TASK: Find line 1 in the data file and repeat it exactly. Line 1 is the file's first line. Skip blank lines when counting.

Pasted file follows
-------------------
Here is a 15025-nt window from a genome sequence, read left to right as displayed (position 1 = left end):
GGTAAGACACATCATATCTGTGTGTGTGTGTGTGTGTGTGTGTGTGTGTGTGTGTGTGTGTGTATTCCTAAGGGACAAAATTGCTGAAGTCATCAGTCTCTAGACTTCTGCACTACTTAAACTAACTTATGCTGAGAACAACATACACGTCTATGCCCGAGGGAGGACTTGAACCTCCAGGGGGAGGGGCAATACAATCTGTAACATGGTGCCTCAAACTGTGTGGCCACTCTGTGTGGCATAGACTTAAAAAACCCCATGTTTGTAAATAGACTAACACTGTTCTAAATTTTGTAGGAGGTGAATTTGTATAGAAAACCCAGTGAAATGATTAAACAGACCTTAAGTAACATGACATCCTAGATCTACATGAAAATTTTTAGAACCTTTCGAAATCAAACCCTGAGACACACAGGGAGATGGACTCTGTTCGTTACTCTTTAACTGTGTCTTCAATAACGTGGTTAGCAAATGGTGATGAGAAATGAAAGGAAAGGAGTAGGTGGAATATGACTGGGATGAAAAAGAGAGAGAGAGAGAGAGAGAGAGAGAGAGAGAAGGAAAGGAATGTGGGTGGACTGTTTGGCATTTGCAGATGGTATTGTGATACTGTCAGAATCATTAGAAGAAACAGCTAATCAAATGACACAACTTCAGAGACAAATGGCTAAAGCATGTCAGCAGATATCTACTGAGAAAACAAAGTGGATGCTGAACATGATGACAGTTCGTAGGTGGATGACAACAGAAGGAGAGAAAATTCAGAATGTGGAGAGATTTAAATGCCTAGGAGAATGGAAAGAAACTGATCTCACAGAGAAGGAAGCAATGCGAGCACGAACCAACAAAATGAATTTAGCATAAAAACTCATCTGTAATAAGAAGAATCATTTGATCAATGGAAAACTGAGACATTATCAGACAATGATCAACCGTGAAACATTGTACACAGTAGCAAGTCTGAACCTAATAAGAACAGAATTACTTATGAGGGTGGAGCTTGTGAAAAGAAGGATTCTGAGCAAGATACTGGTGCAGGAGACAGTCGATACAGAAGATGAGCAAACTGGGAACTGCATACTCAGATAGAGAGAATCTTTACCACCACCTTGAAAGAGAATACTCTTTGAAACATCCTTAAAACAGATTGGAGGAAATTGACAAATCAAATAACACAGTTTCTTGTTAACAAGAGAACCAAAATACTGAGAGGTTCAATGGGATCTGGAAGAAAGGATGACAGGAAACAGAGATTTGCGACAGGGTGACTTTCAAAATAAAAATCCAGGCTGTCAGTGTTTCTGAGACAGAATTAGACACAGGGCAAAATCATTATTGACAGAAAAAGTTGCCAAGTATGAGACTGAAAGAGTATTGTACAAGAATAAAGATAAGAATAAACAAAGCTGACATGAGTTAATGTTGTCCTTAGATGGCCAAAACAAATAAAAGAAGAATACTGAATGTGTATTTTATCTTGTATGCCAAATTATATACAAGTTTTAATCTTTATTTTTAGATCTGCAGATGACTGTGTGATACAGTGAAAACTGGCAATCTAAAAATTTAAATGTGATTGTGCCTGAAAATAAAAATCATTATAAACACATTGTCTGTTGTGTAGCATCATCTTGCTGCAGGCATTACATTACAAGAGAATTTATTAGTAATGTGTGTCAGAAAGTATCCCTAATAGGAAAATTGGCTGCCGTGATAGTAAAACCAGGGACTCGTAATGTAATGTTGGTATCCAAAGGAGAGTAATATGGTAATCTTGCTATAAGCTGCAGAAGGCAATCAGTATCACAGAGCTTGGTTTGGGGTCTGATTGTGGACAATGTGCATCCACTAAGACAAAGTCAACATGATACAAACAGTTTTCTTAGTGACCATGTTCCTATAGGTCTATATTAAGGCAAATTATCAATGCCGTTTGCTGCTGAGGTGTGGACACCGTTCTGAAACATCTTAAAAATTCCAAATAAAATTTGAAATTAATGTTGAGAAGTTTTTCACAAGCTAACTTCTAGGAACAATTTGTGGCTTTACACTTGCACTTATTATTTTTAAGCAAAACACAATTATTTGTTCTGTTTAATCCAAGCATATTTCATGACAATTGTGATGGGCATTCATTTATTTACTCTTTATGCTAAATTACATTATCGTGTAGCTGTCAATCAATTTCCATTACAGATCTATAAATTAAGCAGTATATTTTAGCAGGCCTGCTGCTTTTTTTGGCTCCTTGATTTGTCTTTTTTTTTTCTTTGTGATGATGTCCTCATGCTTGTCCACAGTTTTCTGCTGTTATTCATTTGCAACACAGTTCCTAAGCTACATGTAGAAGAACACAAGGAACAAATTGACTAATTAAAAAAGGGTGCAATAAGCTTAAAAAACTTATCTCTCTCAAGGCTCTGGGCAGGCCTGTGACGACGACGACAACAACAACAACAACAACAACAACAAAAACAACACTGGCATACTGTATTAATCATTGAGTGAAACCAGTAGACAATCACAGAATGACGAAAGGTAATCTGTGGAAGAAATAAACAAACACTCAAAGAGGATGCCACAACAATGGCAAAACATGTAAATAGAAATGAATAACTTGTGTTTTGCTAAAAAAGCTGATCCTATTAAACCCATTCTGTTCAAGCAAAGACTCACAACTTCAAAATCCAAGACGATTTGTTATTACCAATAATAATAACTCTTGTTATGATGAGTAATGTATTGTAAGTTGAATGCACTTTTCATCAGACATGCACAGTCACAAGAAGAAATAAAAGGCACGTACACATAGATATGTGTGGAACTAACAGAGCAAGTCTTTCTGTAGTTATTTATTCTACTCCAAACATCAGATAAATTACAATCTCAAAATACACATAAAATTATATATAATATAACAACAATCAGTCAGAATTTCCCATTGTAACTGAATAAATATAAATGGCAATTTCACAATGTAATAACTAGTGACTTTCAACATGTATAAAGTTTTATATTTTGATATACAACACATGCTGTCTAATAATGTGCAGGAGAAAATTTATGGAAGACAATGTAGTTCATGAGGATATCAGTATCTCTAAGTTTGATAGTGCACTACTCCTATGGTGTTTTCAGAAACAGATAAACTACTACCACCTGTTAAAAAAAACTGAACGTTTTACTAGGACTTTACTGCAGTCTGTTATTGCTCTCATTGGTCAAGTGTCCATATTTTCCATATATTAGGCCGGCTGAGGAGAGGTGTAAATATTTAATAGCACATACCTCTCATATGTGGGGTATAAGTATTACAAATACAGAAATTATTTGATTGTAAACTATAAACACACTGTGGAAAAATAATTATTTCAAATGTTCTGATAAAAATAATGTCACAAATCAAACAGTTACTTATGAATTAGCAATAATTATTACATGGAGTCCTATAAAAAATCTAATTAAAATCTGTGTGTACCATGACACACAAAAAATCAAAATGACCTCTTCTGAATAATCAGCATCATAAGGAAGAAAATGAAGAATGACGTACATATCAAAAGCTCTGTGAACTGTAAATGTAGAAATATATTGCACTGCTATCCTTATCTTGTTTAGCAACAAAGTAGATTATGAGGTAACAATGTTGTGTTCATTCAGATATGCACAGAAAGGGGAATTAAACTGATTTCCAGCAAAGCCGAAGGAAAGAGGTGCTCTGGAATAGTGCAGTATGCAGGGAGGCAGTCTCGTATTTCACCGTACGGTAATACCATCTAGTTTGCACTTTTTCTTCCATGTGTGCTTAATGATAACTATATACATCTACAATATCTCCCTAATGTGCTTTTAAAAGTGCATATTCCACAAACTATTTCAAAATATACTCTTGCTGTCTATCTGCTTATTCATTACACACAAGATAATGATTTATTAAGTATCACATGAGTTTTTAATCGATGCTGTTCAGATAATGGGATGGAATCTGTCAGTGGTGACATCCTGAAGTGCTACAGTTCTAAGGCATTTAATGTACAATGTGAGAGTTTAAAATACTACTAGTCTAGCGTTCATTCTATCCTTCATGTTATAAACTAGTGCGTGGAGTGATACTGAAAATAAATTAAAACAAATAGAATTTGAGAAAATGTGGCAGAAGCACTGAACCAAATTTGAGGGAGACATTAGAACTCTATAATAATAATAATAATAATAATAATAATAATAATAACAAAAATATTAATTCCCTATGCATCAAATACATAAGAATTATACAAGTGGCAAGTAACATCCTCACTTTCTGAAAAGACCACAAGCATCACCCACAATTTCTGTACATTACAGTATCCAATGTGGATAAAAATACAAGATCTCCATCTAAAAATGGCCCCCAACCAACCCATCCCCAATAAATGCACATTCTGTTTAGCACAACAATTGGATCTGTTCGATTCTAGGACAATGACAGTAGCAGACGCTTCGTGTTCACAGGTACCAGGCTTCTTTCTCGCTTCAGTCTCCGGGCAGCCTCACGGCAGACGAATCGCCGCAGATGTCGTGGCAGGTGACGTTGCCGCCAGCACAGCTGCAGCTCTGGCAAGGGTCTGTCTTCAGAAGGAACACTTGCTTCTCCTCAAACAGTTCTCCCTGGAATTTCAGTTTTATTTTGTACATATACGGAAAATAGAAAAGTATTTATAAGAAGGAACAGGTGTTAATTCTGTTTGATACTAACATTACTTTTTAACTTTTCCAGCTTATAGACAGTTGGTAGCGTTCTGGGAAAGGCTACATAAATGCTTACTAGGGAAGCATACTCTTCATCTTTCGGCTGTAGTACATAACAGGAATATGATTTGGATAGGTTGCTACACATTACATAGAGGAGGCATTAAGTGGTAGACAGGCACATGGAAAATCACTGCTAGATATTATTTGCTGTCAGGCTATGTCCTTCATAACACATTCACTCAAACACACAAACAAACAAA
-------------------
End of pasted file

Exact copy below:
Here is a 15025-nt window from a genome sequence, read left to right as displayed (position 1 = left end):